But yesterday, on April 11, 2017, a wrong was righted. Jesse Owens was awarded the inaugural Gussie Crawford Lifetime Achievement Award. The award was presented to Owen’s granddaughter, Gina Hemphill-Strachan. She had this to say about her grandfather:

I would say the thing that makes me most proud of his legacy is the fact that he does have a legacy. At 80 years after his accomplishments in Berlin, that he’s still relevant. People still speak about him with such passion and compassion and reverence. He certainly left a mark with so many young people because he was an unofficial ambassador, traveled all over the world, speaking to so many young people, encouraging young people, training and all that.

Carl Lewis, no slouch himself in track and field, reflected on the amazing athletic accomplishments of Owens:

“I tell you something, it is tough to win the long jump and something else, period,” he added. “I think we kind of overstate how easy it (winning four events at one meet) is. And for him to do it back then with all he had to deal with…I looked at him as someone to aspire to, someone to emulate, not just athletically.”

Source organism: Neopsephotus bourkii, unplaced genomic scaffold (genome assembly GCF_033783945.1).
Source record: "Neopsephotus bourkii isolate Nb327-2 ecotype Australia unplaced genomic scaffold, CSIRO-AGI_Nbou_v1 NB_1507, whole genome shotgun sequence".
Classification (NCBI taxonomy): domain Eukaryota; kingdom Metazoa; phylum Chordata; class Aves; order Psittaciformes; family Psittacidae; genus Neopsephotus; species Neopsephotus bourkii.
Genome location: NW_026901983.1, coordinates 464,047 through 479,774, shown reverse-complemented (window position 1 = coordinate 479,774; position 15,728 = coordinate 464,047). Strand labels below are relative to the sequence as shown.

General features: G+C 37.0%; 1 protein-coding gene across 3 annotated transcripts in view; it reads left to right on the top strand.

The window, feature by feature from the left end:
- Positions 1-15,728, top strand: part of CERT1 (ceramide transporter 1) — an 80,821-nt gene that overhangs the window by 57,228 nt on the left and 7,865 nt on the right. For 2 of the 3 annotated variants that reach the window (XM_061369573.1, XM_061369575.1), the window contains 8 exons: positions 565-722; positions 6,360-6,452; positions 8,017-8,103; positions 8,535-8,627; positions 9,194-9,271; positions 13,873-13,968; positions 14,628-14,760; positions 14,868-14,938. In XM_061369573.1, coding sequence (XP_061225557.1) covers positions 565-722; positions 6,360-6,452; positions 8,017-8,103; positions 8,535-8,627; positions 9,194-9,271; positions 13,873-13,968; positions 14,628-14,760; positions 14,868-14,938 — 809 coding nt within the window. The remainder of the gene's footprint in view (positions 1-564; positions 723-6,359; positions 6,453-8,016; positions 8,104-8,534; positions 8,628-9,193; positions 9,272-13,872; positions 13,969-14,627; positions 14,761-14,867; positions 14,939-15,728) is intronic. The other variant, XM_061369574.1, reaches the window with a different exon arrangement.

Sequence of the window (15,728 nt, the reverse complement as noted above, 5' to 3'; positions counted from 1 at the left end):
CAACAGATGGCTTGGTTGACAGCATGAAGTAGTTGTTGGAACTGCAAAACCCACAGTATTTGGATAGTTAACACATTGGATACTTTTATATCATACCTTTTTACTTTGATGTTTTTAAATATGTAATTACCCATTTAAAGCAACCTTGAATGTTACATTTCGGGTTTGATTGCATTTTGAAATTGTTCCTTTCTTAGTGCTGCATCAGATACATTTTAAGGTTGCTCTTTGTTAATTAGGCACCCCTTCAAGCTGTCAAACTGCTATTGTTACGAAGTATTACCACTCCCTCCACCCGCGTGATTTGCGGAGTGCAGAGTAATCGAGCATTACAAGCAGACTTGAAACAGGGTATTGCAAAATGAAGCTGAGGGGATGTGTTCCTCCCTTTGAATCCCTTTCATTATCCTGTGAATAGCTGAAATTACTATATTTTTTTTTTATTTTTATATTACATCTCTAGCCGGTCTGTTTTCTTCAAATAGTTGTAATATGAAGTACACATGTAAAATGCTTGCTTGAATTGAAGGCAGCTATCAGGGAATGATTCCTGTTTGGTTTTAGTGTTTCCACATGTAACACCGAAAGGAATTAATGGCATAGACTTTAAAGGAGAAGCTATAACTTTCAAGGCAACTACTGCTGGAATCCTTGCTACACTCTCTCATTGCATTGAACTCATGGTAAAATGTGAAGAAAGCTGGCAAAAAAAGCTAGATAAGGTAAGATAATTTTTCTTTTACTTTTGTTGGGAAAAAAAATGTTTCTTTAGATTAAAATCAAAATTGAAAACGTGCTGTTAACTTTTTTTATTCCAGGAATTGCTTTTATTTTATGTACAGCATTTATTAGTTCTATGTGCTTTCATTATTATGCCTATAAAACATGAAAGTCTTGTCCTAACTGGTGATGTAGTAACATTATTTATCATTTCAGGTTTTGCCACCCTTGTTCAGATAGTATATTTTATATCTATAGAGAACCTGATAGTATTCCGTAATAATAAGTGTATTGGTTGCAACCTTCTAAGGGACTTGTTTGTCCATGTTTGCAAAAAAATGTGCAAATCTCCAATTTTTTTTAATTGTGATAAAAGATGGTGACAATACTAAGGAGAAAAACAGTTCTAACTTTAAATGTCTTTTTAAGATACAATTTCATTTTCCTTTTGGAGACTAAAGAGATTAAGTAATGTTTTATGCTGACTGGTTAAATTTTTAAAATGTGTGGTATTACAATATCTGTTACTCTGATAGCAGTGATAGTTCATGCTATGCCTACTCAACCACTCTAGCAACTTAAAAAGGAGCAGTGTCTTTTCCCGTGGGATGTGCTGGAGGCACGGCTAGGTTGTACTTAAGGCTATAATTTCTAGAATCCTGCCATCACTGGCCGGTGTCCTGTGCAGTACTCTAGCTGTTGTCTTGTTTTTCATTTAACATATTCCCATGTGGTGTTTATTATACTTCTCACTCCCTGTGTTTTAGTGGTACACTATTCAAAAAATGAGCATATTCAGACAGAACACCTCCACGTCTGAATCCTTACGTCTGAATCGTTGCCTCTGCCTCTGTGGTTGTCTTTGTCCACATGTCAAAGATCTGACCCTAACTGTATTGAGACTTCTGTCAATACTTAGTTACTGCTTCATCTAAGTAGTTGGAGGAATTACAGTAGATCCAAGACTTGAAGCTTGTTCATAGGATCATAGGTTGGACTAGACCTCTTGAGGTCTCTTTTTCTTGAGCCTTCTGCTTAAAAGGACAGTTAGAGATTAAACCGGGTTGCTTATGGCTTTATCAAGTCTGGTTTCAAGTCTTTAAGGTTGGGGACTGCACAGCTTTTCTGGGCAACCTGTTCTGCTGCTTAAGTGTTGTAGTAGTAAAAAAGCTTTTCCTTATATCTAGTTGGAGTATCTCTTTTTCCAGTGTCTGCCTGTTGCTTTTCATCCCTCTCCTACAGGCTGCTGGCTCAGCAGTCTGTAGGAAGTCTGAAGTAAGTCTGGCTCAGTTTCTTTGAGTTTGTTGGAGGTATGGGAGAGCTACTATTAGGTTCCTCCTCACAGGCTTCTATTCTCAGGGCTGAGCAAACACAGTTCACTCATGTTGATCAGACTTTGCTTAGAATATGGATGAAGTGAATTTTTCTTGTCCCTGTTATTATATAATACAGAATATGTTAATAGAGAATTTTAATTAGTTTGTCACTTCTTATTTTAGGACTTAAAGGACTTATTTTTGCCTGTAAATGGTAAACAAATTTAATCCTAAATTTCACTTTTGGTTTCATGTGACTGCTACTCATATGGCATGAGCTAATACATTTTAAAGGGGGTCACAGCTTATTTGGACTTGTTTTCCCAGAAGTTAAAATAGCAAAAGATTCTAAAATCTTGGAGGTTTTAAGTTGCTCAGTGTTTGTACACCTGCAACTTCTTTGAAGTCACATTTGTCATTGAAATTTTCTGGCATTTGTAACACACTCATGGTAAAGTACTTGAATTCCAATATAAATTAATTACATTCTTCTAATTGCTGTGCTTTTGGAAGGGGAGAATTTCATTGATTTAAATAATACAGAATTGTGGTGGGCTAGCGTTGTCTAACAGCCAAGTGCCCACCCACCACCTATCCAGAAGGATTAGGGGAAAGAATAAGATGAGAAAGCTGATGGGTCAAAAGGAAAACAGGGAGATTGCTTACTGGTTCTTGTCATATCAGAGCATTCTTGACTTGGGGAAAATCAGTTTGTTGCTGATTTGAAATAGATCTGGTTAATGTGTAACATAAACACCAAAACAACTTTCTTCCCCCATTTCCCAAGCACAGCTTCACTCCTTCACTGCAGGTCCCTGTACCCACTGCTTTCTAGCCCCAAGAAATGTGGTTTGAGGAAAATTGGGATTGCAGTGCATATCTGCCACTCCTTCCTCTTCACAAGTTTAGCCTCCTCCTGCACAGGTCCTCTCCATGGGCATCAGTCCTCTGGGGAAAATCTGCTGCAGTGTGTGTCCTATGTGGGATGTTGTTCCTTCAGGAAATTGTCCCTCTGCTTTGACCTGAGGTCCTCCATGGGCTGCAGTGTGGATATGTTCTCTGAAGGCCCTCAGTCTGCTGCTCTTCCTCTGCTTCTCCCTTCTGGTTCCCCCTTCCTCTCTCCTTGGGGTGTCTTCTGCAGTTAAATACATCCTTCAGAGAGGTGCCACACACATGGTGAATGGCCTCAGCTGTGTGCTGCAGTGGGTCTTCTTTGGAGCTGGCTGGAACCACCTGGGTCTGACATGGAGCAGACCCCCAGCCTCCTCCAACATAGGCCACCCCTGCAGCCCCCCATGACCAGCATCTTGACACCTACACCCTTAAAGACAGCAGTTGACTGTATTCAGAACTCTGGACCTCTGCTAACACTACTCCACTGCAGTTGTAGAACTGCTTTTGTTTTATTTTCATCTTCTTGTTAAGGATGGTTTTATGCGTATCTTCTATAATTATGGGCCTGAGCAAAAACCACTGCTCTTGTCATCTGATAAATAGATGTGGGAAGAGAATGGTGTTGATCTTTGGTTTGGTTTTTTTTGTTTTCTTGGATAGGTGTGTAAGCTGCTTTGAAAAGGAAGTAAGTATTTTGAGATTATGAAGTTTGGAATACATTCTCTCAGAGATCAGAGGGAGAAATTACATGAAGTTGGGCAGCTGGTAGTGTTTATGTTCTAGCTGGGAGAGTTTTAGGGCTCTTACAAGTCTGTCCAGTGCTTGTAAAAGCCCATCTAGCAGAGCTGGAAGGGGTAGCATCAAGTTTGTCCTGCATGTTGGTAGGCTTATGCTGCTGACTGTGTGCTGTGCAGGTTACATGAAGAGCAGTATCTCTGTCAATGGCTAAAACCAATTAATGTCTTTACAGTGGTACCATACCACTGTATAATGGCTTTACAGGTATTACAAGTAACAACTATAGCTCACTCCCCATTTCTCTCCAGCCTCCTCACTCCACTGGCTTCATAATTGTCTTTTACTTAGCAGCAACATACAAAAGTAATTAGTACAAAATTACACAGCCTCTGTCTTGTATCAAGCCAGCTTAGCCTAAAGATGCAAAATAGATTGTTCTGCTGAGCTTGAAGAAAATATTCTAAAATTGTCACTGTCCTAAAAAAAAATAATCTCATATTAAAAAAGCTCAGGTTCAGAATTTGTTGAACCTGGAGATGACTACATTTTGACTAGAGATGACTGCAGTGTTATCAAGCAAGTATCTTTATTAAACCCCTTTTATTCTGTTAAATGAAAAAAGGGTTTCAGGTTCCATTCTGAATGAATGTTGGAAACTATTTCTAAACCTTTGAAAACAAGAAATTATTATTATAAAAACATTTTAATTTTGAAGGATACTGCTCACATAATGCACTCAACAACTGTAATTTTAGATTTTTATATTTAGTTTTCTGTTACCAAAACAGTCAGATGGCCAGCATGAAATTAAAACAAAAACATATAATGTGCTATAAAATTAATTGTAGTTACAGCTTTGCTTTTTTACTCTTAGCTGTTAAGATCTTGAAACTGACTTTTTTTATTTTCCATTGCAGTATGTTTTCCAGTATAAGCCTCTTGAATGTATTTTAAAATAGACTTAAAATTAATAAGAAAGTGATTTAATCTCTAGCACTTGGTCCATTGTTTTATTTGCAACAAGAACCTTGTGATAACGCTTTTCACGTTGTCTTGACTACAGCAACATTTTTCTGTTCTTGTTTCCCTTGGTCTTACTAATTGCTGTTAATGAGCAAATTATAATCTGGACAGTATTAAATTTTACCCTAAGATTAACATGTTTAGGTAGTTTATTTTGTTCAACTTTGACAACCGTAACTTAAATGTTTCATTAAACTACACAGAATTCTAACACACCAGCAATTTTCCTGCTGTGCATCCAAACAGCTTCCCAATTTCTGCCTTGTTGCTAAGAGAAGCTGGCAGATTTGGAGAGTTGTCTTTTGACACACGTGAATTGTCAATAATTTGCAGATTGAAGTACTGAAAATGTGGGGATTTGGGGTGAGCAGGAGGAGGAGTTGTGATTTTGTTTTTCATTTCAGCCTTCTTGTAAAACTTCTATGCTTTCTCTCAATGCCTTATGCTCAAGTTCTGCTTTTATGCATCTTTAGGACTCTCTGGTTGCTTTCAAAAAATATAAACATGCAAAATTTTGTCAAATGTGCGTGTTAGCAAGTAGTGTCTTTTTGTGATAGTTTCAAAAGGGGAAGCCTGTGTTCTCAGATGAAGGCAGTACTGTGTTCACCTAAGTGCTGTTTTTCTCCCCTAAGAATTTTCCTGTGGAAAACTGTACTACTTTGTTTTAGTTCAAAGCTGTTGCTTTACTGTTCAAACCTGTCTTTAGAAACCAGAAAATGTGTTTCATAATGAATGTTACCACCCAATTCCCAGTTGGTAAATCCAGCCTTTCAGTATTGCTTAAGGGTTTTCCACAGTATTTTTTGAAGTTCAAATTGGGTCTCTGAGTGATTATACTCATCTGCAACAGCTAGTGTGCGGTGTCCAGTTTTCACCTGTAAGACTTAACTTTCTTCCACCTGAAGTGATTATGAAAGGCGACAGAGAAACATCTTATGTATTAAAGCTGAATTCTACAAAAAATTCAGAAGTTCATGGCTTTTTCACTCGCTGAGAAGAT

Jesse Owens in Tokyo_Tokyo Olympics Special Issue_Kokusai Johosha
Jesse Owens in Tokyo_Tokyo Olympics Special Issue_Kokusai Johosha

According to Ron Perelmen of the Sports Examiner, this belated recognition of Owens was due to Peter Cava, a former communications director for the AAU.

“Soon after I went to work for AAU in 1974, the ’73 Sullivan Award winner was announced,” said Cava. “Looking over the list of previous winners, it was shocking to see that Jesse Owens’ name wasn’t on the list.” When Cava noted at the Rio Olympics that it was the 80th anniversary of Owens’ historical accomplishments, he thought it was about time to recognize him. “The Sullivan Award has been called ‘An Oscar for Amateurs,’ said Cava. “The Academy of Motion Picture Arts and Sciences presents Oscar Awards for lifetime accomplishments.”